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Werner Struth chairman of Robert Bosch LLC speaks with journalists after CES press conference
<p><strong>Werner Struth, chairman of Robert Bosch LLC, speaks with journalists after CES press conference.</strong></p>

Bosch: Bandwidth Concerns Will Go Away

Bosch executive Werner Struth says automakers are seeking support from suppliers in the battle for Internet bandwidth. &ldquo;We will definitely find technical solutions,&rdquo; he says.

LAS VEGAS – As early as 2015, more than 6 billion devices will be connected to the Internet. Will there be enough bandwidth for the auto industry to turn future vehicles into rolling hotspots enabling the same level of connectivity that people have at home, in the office and, well, everywhere?

Absolutely, says Werner Struth, chairman of Robert Bosch LLC, a leader in automotive electronics.

“I’m quite optimistic the bandwidth and the transformation technologies we have available will be further developed. We have clear indications for that,” Struth tells WardsAuto here at the 2014 International Consumer Electronics Show.

“Look at the bandwidth we have today and the speed for data transmission compared with our expectations from 10 or 20 years ago. You would never believe we are as far as we are today. I don’t think we will see a major limitation there.”

But the concern is real. The auto and cable industries have been at odds over access to Wi-Fi service as existing channels become increasingly congested. Federal hearings are being held in Washington, and the Federal Communications Commission will decide the matter.

Automakers want additional wireless spectrum so vehicles can communicate with each other and with infrastructure to enable automated driving and technologies that will mitigate collisions and congestion.

Struth, whose Germany-based company is the world’s largest auto supplier, reporting 2012 automotive sales of $40 billion, says automakers are seeking support from suppliers such as Bosch in the battle for bandwidth.

“Definitely, bandwidth and speed of data transmission are issues our customers think about, and we think about it as well,” he says. “We will definitely find technical solutions for that. I don’t have the slightest doubts about it.”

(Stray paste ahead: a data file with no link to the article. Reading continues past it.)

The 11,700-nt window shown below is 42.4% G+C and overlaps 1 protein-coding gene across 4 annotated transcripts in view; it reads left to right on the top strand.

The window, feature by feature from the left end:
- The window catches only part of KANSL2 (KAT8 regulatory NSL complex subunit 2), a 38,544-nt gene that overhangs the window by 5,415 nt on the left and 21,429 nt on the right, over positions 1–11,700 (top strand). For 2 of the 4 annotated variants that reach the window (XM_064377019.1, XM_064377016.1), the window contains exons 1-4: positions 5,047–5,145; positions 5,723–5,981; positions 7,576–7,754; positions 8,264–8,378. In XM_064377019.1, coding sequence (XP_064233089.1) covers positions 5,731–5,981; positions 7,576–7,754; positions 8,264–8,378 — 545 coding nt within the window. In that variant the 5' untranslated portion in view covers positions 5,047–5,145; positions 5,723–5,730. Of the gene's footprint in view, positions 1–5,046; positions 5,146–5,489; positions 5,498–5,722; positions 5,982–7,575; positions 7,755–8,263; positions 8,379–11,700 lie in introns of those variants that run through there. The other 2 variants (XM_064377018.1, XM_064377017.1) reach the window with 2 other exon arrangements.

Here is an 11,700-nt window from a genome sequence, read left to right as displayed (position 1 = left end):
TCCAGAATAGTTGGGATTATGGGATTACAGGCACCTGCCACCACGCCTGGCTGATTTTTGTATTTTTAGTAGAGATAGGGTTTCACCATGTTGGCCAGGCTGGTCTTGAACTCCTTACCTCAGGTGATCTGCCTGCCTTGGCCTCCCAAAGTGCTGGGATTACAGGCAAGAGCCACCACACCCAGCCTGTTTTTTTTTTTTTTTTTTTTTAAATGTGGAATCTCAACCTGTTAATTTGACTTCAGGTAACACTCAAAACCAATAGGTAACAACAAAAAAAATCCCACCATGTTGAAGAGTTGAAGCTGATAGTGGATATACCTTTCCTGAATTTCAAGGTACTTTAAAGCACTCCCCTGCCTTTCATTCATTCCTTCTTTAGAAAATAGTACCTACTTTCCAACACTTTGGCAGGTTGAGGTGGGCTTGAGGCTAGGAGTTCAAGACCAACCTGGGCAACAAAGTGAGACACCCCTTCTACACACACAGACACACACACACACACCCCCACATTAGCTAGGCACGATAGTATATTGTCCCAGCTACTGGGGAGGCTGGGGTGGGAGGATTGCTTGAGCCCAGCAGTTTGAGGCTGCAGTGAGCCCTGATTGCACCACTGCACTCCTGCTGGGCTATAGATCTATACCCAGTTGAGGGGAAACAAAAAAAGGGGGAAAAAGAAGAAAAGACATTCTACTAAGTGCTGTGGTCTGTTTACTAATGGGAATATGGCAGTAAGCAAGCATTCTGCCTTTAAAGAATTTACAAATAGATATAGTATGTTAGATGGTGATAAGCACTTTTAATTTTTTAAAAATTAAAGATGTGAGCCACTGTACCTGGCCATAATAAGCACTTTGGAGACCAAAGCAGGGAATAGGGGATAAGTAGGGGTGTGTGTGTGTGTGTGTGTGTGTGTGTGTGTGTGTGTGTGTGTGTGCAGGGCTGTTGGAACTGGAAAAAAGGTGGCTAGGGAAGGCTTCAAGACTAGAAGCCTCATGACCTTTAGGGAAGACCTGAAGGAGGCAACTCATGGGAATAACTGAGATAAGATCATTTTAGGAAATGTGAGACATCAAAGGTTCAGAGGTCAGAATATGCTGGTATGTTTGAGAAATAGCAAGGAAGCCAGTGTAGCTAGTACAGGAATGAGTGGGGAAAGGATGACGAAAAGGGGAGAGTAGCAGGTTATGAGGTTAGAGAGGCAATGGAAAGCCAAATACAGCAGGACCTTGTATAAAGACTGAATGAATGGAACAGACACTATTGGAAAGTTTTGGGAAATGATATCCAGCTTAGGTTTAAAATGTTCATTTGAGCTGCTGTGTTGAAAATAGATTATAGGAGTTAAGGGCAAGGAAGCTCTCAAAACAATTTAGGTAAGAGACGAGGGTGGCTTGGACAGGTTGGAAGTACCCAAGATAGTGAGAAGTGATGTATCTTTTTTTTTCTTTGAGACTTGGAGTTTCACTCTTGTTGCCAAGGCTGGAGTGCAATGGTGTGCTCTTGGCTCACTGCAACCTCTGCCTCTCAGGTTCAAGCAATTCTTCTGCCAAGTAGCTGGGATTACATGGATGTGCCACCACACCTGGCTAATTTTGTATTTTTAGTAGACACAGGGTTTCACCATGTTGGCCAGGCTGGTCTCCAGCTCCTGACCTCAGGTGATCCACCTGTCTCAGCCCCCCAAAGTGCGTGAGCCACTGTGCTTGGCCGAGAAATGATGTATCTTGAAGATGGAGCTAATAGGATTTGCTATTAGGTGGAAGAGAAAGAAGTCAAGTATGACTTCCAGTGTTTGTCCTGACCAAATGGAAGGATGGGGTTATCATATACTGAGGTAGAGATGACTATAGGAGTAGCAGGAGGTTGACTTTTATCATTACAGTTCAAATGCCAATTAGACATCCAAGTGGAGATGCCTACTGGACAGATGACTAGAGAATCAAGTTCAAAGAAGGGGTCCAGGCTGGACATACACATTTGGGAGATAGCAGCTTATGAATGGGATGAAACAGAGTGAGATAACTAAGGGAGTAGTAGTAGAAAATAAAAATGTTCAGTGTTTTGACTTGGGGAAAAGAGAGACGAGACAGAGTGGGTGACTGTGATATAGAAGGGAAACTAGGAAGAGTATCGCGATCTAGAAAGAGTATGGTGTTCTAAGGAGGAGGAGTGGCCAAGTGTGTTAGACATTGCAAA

Demand will drive the innovation, says Mike Mansuetti, president of Bosch in North America.

“We’re looking at making things faster, working on wireless systems,” he says. “I think the overall Internet will continue to expand at a rate that will keep up with the demand that we are putting on it.”

As for automated vehicles, Struth says they certainly are coming as safety concerns are being addressed and lane-guidance and stop-and-go systems already arrive in the market.

“We will add it module by module and piece by piece, and the entire system will achieve a very high degree of robustness, depending on the driving foundations,” he says. “We need to develop some redundancies in the algorithms to make sure we have a self-controlling system.”

Mansuetti finds it ironic that automated pilots have been flying commercial jets for years without questions about safety, even in inclement weather. Despite heavy snowfall, several flights left Detroit on Sunday and made it here without incident.

“That was an automated function that got us safely out of Detroit yesterday,” Mansuetti says. “I think we can learn from that.”

Here at International CES, Bosch makes it clear the company continues thinking well beyond the automotive space and its other established sectors, such as power tools, home appliances and industrial automation.

Bosch products on display here include tank-less water heaters and sensors for smartphone applications such as indoor navigation, home automation, sports, fitness and telemedicine.

The supplier also is marketing personalized “telehealth” solutions with its new Health Buddy line of products. The web-based portal allows users to monitor key health data while on the go.

Struth says Bosch continues growing its automotive sectors, but the corporate plan is to expand other segments faster.

About two-thirds of Bosch’s overall revenues is derived from automotive, but Struth says that share eventually will fall to about 50%, with the other half coming from Bosch’s three other business units: industrial goods, consumer goods and energy/building technologies.

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